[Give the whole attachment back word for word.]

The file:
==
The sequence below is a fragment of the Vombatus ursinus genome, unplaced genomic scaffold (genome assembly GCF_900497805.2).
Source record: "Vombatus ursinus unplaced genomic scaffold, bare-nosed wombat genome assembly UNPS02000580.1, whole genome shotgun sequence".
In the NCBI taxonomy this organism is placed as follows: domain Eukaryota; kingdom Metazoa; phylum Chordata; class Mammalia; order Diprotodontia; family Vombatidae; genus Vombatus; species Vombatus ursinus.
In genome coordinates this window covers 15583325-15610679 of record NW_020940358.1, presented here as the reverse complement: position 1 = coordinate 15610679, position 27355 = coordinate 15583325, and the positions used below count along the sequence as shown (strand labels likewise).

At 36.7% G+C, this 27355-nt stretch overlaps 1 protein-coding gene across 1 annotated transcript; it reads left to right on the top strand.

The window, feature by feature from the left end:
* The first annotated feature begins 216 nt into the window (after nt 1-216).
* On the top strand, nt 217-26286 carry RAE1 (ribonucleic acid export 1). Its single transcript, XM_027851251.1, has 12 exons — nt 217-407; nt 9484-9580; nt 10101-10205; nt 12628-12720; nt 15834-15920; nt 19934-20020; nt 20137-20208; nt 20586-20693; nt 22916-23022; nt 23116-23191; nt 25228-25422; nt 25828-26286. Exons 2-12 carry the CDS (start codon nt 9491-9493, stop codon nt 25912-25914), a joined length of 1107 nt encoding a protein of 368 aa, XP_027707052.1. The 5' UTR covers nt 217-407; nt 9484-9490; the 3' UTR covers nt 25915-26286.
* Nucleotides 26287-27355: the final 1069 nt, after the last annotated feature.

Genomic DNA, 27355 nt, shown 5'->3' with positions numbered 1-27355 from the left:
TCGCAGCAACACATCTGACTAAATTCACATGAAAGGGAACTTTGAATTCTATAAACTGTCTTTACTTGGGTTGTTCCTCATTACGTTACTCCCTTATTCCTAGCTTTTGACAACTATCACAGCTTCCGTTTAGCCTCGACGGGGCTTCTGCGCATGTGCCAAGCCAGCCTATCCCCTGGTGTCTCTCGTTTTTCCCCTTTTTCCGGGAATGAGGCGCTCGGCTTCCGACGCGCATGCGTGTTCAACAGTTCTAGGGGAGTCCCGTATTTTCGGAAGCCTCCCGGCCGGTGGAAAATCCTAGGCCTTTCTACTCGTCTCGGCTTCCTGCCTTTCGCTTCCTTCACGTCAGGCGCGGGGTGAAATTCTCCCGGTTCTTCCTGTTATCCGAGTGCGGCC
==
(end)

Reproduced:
The sequence below is a fragment of the Vombatus ursinus genome, unplaced genomic scaffold (genome assembly GCF_900497805.2).
Source record: "Vombatus ursinus unplaced genomic scaffold, bare-nosed wombat genome assembly UNPS02000580.1, whole genome shotgun sequence".
In the NCBI taxonomy this organism is placed as follows: domain Eukaryota; kingdom Metazoa; phylum Chordata; class Mammalia; order Diprotodontia; family Vombatidae; genus Vombatus; species Vombatus ursinus.
In genome coordinates this window covers 15583325-15610679 of record NW_020940358.1, presented here as the reverse complement: position 1 = coordinate 15610679, position 27355 = coordinate 15583325, and the positions used below count along the sequence as shown (strand labels likewise).

At 36.7% G+C, this 27355-nt stretch overlaps 1 protein-coding gene across 1 annotated transcript; it reads left to right on the top strand.

The window, feature by feature from the left end:
* The first annotated feature begins 216 nt into the window (after nt 1-216).
* On the top strand, nt 217-26286 carry RAE1 (ribonucleic acid export 1). Its single transcript, XM_027851251.1, has 12 exons — nt 217-407; nt 9484-9580; nt 10101-10205; nt 12628-12720; nt 15834-15920; nt 19934-20020; nt 20137-20208; nt 20586-20693; nt 22916-23022; nt 23116-23191; nt 25228-25422; nt 25828-26286. Exons 2-12 carry the CDS (start codon nt 9491-9493, stop codon nt 25912-25914), a joined length of 1107 nt encoding a protein of 368 aa, XP_027707052.1. The 5' UTR covers nt 217-407; nt 9484-9490; the 3' UTR covers nt 25915-26286.
* Nucleotides 26287-27355: the final 1069 nt, after the last annotated feature.

Genomic DNA, 27355 nt, shown 5'->3' with positions numbered 1-27355 from the left:
TCGCAGCAACACATCTGACTAAATTCACATGAAAGGGAACTTTGAATTCTATAAACTGTCTTTACTTGGGTTGTTCCTCATTACGTTACTCCCTTATTCCTAGCTTTTGACAACTATCACAGCTTCCGTTTAGCCTCGACGGGGCTTCTGCGCATGTGCCAAGCCAGCCTATCCCCTGGTGTCTCTCGTTTTTCCCCTTTTTCCGGGAATGAGGCGCTCGGCTTCCGACGCGCATGCGTGTTCAACAGTTCTAGGGGAGTCCCGTATTTTCGGAAGCCTCCCGGCCGGTGGAAAATCCTAGGCCTTTCTACTCGTCTCGGCTTCCTGCCTTTCGCTTCCTTCACGTCAGGCGCGGGGTGAAATTCTCCCGGTTCTTCCTGTTATCCGAGTGCGGCC